First and foremost, A Chorus Line is about young people with dreams of escaping their sometimes ordinary, sometimes painful lives and trading them for the unique world of the Broadway stage. Unlike traditional backstage dramas, with their focus on stars and understudies, A Chorus Line focuses on the “worker bees” of the business. These characters are not looking for stardom; they are looking to be part of the background. They are looking for work, a temporary home, and a place to fit in.
A Chorus Line is a brutally honest portrait of anonymous, interchangeable dancers. From the opening number in which they singly and collectively declare their desperation for the job, their insecurity and fragility are on display. The audience voyeuristically watches as the director moves them around onstage like pieces of scenery, calling them by number rather than by name. The audience is involved in hearing their stories, some bitter, some poignant. The audience shares the knowledge that this group of hopefuls will be pared down to eight lucky dancers by the evening’s end. The audience squirms as they recognize the dancers’ humiliation as they first bare their souls for a self-indulgent director and then are ruthlessly cut from the group. No truth is too personal or too ugly to be exposed onstage. The audience learns the grim realities of this lifestyle: the threat of injury, the importance of looks and sex appeal, the stigma of homosexuality, the threat of unemployment, the lack of security, the fear of failure, and the never-ending need to audition. These realities form the harsh world of the theater, stripped of its glamour and glitz. Thus, when the glitz and glamour are proudly displayed in the show’s finale, the audience feels the sadness below the surface. Most of those who come to audition do not make it, and those who do are once again nameless, faceless, beautifully-but-identically-costumed drones.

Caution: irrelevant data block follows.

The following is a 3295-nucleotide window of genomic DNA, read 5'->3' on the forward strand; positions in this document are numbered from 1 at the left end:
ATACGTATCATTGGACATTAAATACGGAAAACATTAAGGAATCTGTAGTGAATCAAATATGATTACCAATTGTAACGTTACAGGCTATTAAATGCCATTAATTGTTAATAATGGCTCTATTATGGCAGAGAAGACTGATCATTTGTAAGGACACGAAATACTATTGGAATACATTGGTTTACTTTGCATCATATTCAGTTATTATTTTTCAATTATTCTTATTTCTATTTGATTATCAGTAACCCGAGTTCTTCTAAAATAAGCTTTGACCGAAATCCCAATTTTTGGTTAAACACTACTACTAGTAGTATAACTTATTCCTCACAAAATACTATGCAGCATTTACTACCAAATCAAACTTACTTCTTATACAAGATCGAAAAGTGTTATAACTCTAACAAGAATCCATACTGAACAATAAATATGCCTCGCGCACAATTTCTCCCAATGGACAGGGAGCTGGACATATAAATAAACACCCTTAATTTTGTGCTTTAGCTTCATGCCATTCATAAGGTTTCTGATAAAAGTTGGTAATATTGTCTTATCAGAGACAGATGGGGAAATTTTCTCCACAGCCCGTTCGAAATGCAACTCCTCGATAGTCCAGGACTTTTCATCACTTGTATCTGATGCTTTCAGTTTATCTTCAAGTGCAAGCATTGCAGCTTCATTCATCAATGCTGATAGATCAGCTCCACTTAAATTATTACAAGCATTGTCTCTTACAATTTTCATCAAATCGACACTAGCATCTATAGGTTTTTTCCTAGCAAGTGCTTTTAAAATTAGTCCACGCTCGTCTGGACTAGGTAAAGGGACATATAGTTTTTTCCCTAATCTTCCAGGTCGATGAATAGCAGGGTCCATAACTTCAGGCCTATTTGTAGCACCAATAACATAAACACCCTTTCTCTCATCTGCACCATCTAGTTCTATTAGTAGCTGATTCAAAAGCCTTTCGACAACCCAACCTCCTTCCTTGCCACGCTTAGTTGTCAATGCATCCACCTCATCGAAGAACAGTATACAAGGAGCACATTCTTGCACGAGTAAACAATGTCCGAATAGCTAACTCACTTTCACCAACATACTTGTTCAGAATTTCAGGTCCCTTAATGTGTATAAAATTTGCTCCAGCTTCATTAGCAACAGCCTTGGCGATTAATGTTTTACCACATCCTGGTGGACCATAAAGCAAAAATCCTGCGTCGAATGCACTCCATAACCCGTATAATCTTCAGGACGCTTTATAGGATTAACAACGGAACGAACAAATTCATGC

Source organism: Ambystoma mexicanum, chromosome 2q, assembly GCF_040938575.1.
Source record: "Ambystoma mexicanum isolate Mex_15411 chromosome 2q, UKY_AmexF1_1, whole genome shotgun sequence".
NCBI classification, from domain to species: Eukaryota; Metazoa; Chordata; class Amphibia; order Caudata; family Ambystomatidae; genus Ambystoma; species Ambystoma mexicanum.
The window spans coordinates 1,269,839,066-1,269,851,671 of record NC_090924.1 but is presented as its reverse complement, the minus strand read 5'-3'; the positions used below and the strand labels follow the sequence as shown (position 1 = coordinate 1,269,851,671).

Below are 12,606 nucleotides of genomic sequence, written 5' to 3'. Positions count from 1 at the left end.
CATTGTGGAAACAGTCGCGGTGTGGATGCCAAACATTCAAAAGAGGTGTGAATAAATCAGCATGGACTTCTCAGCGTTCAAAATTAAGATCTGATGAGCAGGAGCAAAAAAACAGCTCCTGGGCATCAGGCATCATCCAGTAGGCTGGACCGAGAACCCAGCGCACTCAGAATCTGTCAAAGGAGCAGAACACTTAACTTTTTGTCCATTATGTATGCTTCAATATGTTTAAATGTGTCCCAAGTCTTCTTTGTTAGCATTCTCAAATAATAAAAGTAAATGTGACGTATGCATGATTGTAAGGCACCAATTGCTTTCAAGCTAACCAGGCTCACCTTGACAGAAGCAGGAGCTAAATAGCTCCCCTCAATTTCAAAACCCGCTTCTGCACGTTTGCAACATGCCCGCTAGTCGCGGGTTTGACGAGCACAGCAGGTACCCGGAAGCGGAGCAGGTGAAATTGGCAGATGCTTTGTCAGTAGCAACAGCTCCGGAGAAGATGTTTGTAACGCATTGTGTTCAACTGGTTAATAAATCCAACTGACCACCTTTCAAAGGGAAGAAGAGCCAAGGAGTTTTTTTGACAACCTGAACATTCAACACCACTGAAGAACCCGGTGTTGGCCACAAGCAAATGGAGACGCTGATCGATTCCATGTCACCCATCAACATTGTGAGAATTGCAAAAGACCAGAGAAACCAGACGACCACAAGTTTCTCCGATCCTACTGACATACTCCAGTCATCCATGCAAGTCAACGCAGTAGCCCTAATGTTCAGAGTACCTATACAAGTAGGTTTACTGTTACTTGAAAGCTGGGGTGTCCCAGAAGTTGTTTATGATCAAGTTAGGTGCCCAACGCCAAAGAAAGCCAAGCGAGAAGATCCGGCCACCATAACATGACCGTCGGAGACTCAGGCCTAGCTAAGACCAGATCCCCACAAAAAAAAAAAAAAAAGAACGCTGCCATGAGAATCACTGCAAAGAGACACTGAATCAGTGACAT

A Chorus Line showcases those who are never showcased: the background players, the extras, the young hopefuls who put themselves on the line for the dream of performing on Broadway. In doing so, the play gives them their due and gives audiences a vibrant portrait of the harsh reality of the life of these modern-day gypsies.